Often customers who have experience with using spreadsheets such as Excel find it easier to read the Table Values form over the Values form.
One advantage of using tables is that they can easily be expanded for more terms without having to alter other aspects of the scenario. Here’s a non-happy scenario:
Scenario: Attempt withdrawal with insufficient funds. Given customer with: | Account Balance | | $100 | When ATM request is: | Withdrawal Amount |$120 | Then ATM response is: | Dispensed Amount | Account Balance | Message | | $0 | $120 | Insufficient Funds |
This form gives variations of a calculation or business rule. Calculation or business rule scenarios are different from flow scenarios. In a flow, such as withdrawing cash, the Given gives a necessary pre-condition such as an account with a balance. A calculation or business rule does not require pre-conditions. It simply converts inputs to one or more outputs.
Suppose there was a business rule that specified a transaction fee based on the withdrawal amount and the number of transactions on a day. Here are some examples / tests of the business rule with the input in the When:
Scenario Outline: Determine Transaction Fee Given ATM request is being processed When ATM request is < Withdrawal Amount> and < Number of Daily Transactions > Then ATM response is < Transaction Fee > Examples: | Withdrawal Amount|Number of Daily Transactions|Transaction Fee | | $200 | 2 | $2 | | $100 | 1 | $0 |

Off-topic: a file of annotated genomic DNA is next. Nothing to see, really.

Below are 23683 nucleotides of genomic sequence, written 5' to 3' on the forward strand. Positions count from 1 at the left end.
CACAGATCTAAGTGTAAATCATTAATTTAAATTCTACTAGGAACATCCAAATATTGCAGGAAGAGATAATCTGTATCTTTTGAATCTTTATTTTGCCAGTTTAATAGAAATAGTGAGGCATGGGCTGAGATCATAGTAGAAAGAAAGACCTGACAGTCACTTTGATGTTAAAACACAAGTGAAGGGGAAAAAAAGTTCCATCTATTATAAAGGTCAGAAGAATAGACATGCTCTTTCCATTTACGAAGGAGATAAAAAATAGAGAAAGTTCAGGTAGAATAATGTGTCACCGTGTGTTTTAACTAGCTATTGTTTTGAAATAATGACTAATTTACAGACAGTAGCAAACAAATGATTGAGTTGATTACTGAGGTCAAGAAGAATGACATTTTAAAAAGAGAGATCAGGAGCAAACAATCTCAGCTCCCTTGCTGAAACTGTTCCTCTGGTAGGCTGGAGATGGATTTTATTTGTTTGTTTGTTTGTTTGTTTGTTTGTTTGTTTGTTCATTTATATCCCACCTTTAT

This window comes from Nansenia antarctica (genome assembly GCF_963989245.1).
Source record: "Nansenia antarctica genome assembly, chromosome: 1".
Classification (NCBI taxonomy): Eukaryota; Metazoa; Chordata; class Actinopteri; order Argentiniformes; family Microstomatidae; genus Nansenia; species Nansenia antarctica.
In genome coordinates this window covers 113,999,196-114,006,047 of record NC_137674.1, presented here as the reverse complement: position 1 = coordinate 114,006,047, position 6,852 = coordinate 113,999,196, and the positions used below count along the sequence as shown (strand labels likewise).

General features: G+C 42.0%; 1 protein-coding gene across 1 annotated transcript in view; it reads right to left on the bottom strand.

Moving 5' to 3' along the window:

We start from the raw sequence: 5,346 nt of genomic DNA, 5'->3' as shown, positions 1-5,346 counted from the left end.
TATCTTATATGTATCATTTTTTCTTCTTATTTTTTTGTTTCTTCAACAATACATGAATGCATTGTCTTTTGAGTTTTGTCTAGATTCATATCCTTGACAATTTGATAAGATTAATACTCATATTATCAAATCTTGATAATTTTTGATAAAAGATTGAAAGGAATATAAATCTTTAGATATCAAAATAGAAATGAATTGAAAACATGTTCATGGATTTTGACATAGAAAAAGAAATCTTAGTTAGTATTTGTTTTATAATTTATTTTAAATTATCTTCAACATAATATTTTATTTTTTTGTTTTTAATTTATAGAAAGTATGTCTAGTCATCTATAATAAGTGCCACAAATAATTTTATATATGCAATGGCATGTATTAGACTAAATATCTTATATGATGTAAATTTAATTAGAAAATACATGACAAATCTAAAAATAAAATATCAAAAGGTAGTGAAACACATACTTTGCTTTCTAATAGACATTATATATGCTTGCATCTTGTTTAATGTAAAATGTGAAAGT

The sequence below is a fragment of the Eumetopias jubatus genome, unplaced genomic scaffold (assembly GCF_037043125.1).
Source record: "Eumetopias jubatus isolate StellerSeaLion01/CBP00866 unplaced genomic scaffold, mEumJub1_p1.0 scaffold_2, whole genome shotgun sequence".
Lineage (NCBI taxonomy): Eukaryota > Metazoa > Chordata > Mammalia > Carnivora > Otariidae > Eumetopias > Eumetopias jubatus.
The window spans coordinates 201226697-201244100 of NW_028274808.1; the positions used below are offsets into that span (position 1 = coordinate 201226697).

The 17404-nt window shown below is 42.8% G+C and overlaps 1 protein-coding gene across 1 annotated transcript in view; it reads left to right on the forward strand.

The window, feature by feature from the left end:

Alternatively, the input could be shown in the Given, such as:
Scenario Outline: Determine Transaction Fee Given ATM request is < Withdrawal Amount> and < Number of Daily Transactions > When request is processed Then ATM response is < Transaction Fee > Examples: | Withdrawal Amount|Number of Daily Transactions|Transaction Fee | | $200 | 2 | $2 | | $100 | 1 | $0 |
A more compact form of a business rule could be:
Scenario: Determine Transaction Fee Business Rule Given inputs when fee computed then fee is | Withdrawal Amount|Number of Daily Transactions|Transaction Fee | | $200 | 2 | $2 | | $100 | 1 | $0 |
In either case, the domain terms for both the input and output of the business rule are explicitly specified.
Scenario: Withdraw cash from ATM Given I have $100 in my account When I access the ATM with my card And I select withdraw money And I enter $20 for the amount And I hit the enter button Then $20 comes out of the ATM And my account goes down to $80
This form describes every single action of a user interface. If the exact steps of a user interaction are important, then this is a way of recording them. However, for many people, this form is too chatty having many more words than necessary to document the scenario.
Six shades of Gherkin have been shown – outline, values, domain terms, table values, calculation, and chatty. For a particular scenario, the Gherkin is not fixed. As you go from exploration of stories to formation of tests, you might start with an Outline shade, alter it to a Values shade and then turn that into a Table Values shade. Or you might start with a Chatty shade and cut it down to a Values shade. The key is having the scenarios contain necessary and sufficient detail for everyone in the triad to have a clear understanding.